Gary Lawless and other have decided that the Winnipeg Jets most recognizable defenseman, an All Star, Stanley Cup champion, and Olympian is just not good enough.
When you compare him to some of the defenseman who make a similar amount of money, you can see where some complaints about his defensive struggles can creep in.
- Brent Seabrook is a consummate defensive defenseman often overlooked because he plays in Duncan Keith’s shadow.
- Ryan McDonagh is quickly becoming one of the best known defensemen in the entire NHL. Part of that is playing for the New York Rangers, part of it is that he’s just that good.
- Kevin Bieksa has some deficiencies, but has never been the focus of his team, he’s above average but not elite.
And then there are the players who make about the same who are not notably better than Byfuglien, and likely worse, or at least with questionable consistency and or frequent health issues.
- Dennis Wideman, known for bobbling pucks at the blueline, and that’s perhaps the most noticeable consistency in his game, it should also be noted that no team with Wideman on it has ever made it out of the second round of the NHL playoffs.
- Keith Yandle, probably the most comparable in on ice production. The biggest difference between the two is Yandle plays in a highly defensive system where there are several high end defensive forwards and good goaltending.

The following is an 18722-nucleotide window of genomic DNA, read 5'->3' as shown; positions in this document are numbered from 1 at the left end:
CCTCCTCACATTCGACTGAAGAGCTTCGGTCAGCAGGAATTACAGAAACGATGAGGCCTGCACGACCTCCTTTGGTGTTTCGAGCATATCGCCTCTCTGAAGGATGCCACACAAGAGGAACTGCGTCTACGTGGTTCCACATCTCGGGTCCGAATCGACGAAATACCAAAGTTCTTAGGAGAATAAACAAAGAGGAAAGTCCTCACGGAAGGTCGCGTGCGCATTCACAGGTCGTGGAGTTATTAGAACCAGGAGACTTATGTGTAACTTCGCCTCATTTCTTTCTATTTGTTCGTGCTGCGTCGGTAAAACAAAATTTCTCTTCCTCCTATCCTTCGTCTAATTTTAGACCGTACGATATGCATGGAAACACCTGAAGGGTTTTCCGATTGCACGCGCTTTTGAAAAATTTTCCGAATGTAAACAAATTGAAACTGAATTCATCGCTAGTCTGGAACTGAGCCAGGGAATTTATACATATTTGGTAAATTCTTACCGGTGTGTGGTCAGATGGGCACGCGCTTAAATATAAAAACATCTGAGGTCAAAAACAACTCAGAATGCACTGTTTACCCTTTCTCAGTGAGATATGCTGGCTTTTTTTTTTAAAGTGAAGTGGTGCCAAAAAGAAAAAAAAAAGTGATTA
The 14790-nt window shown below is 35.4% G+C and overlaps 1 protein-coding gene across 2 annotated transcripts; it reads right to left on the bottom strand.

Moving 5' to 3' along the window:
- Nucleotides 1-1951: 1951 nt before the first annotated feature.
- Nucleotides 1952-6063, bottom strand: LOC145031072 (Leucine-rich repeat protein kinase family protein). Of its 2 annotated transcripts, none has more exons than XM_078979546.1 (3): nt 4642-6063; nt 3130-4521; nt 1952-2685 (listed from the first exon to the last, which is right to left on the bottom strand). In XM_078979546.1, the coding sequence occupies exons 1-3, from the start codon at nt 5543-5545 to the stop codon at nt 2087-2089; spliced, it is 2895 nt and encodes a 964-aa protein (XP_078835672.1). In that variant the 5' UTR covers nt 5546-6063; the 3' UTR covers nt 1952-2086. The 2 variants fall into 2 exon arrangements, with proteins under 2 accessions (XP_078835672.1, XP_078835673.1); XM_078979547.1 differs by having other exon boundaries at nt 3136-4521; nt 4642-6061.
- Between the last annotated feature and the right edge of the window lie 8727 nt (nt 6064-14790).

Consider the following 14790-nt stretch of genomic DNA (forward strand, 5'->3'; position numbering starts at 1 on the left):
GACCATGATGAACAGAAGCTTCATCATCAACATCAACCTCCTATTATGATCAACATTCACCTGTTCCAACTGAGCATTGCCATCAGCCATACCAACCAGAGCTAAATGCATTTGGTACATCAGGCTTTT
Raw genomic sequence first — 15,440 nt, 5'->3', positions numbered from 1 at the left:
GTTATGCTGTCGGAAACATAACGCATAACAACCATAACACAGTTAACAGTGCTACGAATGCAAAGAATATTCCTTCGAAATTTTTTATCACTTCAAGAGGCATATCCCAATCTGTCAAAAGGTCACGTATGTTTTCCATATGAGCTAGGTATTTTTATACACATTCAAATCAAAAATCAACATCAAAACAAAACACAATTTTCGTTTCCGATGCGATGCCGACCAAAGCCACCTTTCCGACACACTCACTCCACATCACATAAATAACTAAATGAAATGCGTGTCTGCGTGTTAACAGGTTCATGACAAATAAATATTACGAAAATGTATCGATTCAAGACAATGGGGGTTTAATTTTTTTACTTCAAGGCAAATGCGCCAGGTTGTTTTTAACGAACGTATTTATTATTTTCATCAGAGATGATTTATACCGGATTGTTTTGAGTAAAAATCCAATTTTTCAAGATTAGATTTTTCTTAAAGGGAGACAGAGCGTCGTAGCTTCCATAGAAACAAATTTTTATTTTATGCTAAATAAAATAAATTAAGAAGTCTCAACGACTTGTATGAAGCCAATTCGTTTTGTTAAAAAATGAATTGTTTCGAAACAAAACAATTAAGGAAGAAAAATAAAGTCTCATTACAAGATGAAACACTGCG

- Paul Martin of the Pittsburgh Penguins would be lucky to named in the first ten by anyone not reading off the teams roster, and despite playing in front of a goalie with better stats than Big Buff, he’s got an on ice SV% that’s actually further below the #1 goalies Sv%.
- Nicklas Kronwall is a bit better defensively, and again playing in front of better goaltending, but offensively? He’s played about 60 more games than the Jets blueliner, but has about half the goals.
No one burdened with glorious clue has ever called Dustin Byfuglien the best defenseman in the NHL. He is however one of he most recognizable due to his size, melanin level, skating ability and offensive prowess. He’s also hands down the most recognizable player on Winnipeg Jets. The same way people you used to say Joe Thornton could or should do more during the Boston Bruins 2000-01 season, there are upper ceilings on everyone’s talent and more importantly the fact that good player, great player or elite player they can only be in one place on the ice.
In the entire history of the Atlanta Thrashers/Winnipeg Jets franchise, the team has never had any real depth. Their top six forwards after one and two, or very occasionally three have been a toss up. The top four in defense has largely been a matter of who had the endurance to play 22 or 26 minutes minutes and who didn’t. While Byfuglien can undoubtedly play better (possibly moving to right wing) he’s not the worst defenseman in the league, or even the worst in his pay bracket. Whatever is wrong with Byfuglien’s play, and it does certainly have issues, Byfuglien isn’t even in the top 5 problems for the Winnipeg Jets.